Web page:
Tuesday, April 21, 2015

Adelaide Shores Golf Lesson

On Sunday I joined a few of the North Adelaide Golf Club women members for a group golf lesson at Adelaide Shores Golf complex at West Beach.  It's only a short 20 minute drive from the city.

A number of us have joined up to be coached by Anne-Marie Knight, a former Australian women's professional golfer.

Adelaide Shores has two golf courses, a par 72 and a par 50, along with practice facilities including a driving range.  They have a great kids clinic as well.

The golf courses are just across the road and across the sand dunes to a section of beach that stretches for kilometres along Adelaide's coastline.

On a sunny autumn day in Adelaide people were walking their dogs but I couldn't see anyone braving the cool waters for a swim.

For our first of 4 lessons, Anne-Marie started with chipping from a couple of metres off the green.

The first exercise was to ask us to place a tee where we thought we should land the ball on the green.  We all chose a spot far too close to the hole.  When Anne-Marie demonstrated, her landing spot was only about a metre from the front of the green, allowing about 4 metres of run up to the hole.  Lesson number 1, land the ball at the front of the green and allow as much run as possible.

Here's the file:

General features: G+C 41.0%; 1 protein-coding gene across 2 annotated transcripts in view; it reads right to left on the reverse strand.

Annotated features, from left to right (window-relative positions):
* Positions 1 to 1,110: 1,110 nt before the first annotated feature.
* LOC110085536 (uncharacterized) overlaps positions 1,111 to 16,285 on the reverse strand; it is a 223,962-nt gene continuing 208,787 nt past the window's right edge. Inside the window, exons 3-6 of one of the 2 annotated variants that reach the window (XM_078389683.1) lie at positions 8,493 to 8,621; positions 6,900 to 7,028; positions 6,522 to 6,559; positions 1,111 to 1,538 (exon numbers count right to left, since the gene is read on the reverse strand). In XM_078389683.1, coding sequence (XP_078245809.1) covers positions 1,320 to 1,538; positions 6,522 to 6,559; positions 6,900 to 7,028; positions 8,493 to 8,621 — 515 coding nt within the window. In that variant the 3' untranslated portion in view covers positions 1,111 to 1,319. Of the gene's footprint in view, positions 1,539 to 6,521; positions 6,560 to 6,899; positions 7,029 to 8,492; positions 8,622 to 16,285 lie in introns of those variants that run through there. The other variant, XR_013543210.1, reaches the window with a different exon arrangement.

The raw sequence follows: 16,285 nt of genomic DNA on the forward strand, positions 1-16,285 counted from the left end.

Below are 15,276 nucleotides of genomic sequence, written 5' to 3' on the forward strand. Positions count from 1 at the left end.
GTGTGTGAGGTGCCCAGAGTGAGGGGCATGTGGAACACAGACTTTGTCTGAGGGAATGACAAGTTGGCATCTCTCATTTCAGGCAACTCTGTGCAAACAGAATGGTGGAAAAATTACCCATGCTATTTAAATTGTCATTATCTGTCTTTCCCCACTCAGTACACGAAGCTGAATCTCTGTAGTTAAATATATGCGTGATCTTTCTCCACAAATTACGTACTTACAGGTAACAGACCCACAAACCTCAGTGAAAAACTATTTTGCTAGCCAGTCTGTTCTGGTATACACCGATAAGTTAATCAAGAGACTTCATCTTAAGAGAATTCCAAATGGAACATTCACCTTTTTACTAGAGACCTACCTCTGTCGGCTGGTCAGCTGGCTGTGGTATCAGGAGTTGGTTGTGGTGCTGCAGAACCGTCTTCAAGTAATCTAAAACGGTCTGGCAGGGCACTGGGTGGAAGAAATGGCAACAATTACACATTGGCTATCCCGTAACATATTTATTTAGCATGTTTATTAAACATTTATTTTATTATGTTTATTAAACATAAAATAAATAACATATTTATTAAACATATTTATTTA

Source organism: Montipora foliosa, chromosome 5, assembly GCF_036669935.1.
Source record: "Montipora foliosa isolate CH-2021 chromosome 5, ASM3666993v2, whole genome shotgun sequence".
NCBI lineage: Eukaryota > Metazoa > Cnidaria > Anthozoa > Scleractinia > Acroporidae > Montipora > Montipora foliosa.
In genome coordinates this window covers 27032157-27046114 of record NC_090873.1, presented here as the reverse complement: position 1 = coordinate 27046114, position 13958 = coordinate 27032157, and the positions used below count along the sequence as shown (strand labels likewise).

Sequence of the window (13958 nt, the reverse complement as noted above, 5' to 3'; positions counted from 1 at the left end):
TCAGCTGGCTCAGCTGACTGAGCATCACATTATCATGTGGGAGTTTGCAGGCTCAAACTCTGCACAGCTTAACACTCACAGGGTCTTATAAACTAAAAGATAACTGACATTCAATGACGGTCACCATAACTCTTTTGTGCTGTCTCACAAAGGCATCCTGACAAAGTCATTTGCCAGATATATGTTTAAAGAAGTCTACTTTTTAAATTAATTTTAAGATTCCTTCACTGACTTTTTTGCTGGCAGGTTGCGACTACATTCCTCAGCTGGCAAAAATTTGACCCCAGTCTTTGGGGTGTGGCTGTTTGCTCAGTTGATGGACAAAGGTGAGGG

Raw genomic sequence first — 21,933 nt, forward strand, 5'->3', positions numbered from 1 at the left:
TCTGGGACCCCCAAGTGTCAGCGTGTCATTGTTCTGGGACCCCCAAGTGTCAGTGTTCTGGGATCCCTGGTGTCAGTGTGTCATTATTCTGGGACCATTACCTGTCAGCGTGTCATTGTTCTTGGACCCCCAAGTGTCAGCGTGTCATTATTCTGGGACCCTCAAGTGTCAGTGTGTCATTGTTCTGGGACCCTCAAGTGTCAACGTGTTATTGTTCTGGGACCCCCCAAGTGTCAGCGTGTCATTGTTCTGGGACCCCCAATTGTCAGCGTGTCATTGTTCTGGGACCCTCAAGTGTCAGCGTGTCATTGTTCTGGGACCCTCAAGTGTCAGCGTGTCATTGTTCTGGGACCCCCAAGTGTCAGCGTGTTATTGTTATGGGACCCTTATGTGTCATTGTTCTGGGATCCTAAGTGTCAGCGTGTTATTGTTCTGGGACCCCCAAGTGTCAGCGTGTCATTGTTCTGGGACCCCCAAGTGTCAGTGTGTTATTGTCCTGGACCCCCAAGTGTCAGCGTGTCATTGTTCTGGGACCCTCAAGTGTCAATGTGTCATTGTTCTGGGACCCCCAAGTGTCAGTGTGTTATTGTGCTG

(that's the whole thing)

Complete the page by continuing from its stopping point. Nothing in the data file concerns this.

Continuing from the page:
Anne-Marie gave us a Chipping cheat sheet, emphasising the 5 L's:
Lie of the ball
Lie of the land
Landing area
Loft of the club
Length of the shot

My mistake has been to use the same club for all my chip and runs, a 9 iron.  Wrong.
Depending on the lie and the distance from the green, you may use anything from a wedge to a 5 iron.  A wedge will pop the ball up from a dug in lie, whereas a 5 iron would be useful when the ball is lying on a hill sloping up towards the green and a longer distance out.  A 5 iron with less loft will help the ball keep low.

As for the stroke, you keep it pretty much the same for all the clubs:
* ball near the back foot
* slightly open stance
* weight on the forward leg
* hands forward of the ball
* a short back and through stroke with no wrist movement
* the softer your hands on the grip of the club the less distance the ball will run

Some of the above "rules" may change depending on the slope you are hitting off.

Anne-Marie also gave us a tip for when our confidence in chipping was low (always??).  She recommended using your hybrid club as a putter.  The slight loft of the hybrid will get it through the rough stuff to the green and can give it a lot of distance on the green, depending on the size of the arc you make to stroke the ball.

Next week we have a putting lesson.  I'll keep you posted!

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